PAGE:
An intelligent recollection of a life devoted to politics and the public welfare.

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BERDICHEV TO BASILDON

In this brief memoir, a man recounts his experiences as a researcher, a member of the British Parliament, and a Jew.

Moonman’s (Learning to Live in the Violent Society, 2005, etc.) father, Borach, was born in 1878 in Berdichev, Russia, a small city not far from Odessa. In response to a lack of opportunity and burgeoning anti-Semitism, he moved to Liverpool, where he started a milk distribution business. The author was Borach’s ninth child after eight girls were born, and was a precocious lover of cinema and football. His family left Liverpool in 1940 to escape the devastating German bombing campaigns, a move that effectively forced Moonman’s father into retirement. When still only 13 years old, the author left school—he needed permission from the local labor exchange because he was so young—to begin work for a local newspaper in Liverpool. He subsequently gained an apprenticeship with a printing firm. Meanwhile, he studied economics at Liverpool College of Commerce—later he became a full-time student at the University of Liverpool—and founded the first Guild of Young Printers, which was sponsored by the Typographical Association. After working at the British Institute of Management, he won a seat in Parliament representing Basildon in Essex. Moonman meticulously remembers his work as an MP—he served more than once—in particular his devotion to public health, the fight against racism, and human rights. He also discusses in vivid detail his visit to Greece to provide humanitarian aid after it was stricken by an earthquake in 1953, and a trip to Namibia at the behest of the International Red Cross to help draft a socio-economic plan for the nation. Moonman writes in clear, if sometimes clunky, prose, and his remembrances of political maneuvering can be needlessly microscopic. But his life is truly memorable, and his interests are as diverse as they are energetically pursued. The most thoughtful discussions are about his experiences as a Jew frequently encountering prejudice, and his philosophical commitments to both Zionism and socialism. For those interested in the inner workings of public service in England, this is an insightful treatment.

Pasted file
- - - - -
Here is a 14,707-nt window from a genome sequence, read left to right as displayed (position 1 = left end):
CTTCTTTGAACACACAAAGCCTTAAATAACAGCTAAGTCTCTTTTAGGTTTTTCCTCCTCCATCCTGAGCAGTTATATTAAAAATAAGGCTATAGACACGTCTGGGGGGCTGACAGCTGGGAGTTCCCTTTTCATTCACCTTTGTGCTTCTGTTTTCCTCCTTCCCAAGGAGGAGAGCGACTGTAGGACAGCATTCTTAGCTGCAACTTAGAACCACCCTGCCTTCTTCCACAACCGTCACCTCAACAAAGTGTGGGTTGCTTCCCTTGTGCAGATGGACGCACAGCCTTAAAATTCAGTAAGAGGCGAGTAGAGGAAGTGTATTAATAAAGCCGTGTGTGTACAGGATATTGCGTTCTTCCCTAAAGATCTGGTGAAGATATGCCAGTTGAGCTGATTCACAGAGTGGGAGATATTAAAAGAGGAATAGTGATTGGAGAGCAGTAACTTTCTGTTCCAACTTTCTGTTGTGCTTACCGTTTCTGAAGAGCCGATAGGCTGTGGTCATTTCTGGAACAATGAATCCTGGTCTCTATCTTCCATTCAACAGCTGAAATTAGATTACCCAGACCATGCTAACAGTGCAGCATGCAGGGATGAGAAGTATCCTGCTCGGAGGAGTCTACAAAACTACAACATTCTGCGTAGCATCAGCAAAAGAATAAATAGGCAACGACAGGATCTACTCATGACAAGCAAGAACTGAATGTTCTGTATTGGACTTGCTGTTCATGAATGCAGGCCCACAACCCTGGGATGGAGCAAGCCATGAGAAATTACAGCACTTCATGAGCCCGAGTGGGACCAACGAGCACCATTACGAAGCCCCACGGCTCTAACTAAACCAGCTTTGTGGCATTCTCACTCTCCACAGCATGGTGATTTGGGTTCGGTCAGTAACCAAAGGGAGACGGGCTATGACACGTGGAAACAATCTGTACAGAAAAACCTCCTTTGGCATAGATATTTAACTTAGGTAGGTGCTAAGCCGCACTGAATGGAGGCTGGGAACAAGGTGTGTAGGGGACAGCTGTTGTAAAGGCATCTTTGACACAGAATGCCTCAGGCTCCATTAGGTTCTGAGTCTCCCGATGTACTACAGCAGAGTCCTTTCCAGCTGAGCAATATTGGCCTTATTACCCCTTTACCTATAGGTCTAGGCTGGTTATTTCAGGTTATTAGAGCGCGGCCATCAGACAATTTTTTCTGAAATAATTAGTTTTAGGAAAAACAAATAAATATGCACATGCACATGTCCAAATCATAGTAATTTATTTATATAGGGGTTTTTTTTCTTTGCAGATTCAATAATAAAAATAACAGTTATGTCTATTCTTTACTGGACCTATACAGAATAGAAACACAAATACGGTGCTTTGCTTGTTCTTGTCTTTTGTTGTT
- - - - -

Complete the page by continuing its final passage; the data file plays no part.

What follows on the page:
An intelligent recollection of a life devoted to politics and the public welfare.

Pub Date: Aug. 9, 2017

ISBN: 978-1-5246-8504-1

Page Count: 108

Publisher: Westbow Press

Review Posted Online: Dec. 8, 2017

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An engrossing memoir as well as a lively treatise on what extraordinary grace under extraordinary pressure looks like.

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BECOMING

The former first lady opens up about her early life, her journey to the White House, and the eight history-making years that followed.